This story also illustrates that once we cross the eternal horizon, that’s it. There are no more chances. The transition to our eternal state takes place the moment we die (2 Corinthians 5:8; Luke 23:43; Philippians 1:23). When believers die, they are immediately in the conscious fellowship and joys of heaven. When unbelievers die, they are just as immediately in the conscious pain, suffering, and torment of hell. Notice the rich man didn’t ask for his brothers to pray for his release from some purgatorial middle ground, thereby expediting his journey to heaven. He knew he was in hell, and he knew why. That’s why his requests were merely to be comforted and to have a warning sent to his brothers. He knew there was no escape. He was eternally separated from God, and Abraham made it clear to him that there was no hope of ever mitigating his pain, suffering, or sorrow. Those in hell will perfectly recollect missed opportunities and their rejection of the gospel.
Like many these days who buy into the “prosperity gospel,” the rich man wrongly saw his material riches as evidence of God’s love and blessing. Likewise, he believed the poor and destitute, like Lazarus, were cursed by God. Yet, as the apostle James exhorted, “You have lived on earth in luxury and self-indulgence. You have fattened yourselves in the day of slaughter” (James 5:5). Not only do riches not get one into heaven, but they have the power to separate a person from God in a way that few other things can. Riches are deceitful (Mark 4:19). It is certainly not impossible for the very rich to enter heaven (many heroes of the Bible were wealthy), but Scripture is clear that it is very hard (Matthew 19:23-24; Mark 10:23-25; Luke 18:24-25).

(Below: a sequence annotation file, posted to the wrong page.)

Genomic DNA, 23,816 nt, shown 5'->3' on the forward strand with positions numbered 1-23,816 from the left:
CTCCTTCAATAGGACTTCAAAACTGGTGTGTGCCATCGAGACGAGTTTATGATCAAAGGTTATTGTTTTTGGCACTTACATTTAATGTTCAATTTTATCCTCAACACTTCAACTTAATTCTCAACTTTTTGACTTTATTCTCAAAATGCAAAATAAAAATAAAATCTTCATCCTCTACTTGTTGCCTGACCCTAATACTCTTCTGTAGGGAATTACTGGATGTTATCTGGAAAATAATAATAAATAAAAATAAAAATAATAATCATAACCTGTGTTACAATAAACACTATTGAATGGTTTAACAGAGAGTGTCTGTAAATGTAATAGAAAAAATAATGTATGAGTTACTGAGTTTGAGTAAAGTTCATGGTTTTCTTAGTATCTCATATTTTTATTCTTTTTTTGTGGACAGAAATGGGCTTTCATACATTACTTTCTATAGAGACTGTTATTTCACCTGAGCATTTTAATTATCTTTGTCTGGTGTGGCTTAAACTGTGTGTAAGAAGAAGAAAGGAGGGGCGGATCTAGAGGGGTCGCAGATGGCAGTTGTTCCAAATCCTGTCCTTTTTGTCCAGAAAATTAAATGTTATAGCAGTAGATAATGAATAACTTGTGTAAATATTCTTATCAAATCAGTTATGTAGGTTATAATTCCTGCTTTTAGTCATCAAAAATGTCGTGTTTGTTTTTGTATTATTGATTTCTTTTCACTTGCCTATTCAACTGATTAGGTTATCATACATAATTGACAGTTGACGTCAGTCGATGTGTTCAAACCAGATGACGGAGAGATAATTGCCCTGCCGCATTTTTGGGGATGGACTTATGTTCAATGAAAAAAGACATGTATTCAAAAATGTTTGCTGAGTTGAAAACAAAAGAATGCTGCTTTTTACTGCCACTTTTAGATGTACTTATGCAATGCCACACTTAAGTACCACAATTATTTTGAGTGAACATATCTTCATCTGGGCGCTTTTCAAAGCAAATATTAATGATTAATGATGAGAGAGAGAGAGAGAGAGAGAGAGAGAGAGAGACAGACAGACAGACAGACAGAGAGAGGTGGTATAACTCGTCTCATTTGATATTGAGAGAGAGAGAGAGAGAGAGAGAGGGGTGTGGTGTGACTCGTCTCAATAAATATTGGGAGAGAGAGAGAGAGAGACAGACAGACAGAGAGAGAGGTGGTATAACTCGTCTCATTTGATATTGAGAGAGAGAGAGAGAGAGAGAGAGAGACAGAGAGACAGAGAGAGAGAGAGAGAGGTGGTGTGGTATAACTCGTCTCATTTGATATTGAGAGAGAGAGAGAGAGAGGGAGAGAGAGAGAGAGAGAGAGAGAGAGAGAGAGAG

True followers of Christ will not be indifferent to the plight of the poor like the rich man in this story was. God loves the poor and is offended when His children neglect them (Proverbs 17:5; 22:9, 22-23; 29:7; 31:8-9). In fact, those who show mercy to the poor are in effect ministering to Christ personally (Matthew 25:35-40). Christians are known by the fruit they bear. The Holy Spirit’s residence in our hearts will most certainly impact how we live and what we do.
Abraham’s words in verses 29 and 31 referring to “Moses and the Prophets” (Scripture) confirms that understanding the revealed Word of God has the power to turn unbelief into faith (Hebrew 4:12; James 1:18; 1 Peter 1:23). Furthermore, knowing Scripture helps us to understand that God’s children, like Lazarus, can suffer while on this earth—suffering is one of the many tragic consequences of living in a sinful and fallen world.
The Bible says our earthly lives are a “mist that appears for a little while and then vanishes” (James 4:14). Our earthly sojourn is exceedingly brief. Perhaps the greatest lesson to learn from this story, then, is that when death comes knocking on our door there is only one thing that matters: our relationship with Jesus Christ. “What good will it be for a man if he gains the whole world, yet forfeits his soul?” (Matthew 16:26; Mark 8:36). Eternal life is only found in Christ. “God has given us eternal life, and this life is in His Son. He who has the Son has life; he who does not have the Son of God does not have life” (1 John 5:11-12). The truth is, if we wish to live apart from God during our time on earth, He will grant us our wish for eternity as well.
“If you board the train of unbelief, you will have to take it all the way to its destination.”
There’s a lot of that in the world today, as there has been in every age. The Kappa Beta Phi is a fraternal organization of Wall Street’s leading executives from the major banks, equity firms, brokerage houses and other major corporations. Their motto, Dum vivamus edimus et biberimus, is Latin for “While we live, we eat and drink.”
Use all your wealth to honor God. Use it for you and your family and to help others as you are able. This approach reminds us that, as James 1:17 tells us, God is the source of every good and perfect gift.
The rich man wasn’t lost because he was rich. He was lost because he did not listen to the law and the prophets. Will you be lost for the same reason?
It is a terrible warning that the sin of Dives was not that he did wrong things, but that he did nothing.
The climax of Jesus’ application is verse 13: “No servant can serve two masters, for either he will hate the one and love the other, or he will be devoted to the one and despise the other. You cannot serve God and money” (see also Matthew 6:24). If God is our Master, then our wealth will be at His disposal. In other words, the faithful and just steward whose Master is God will employ that wealth in building up the kingdom of God.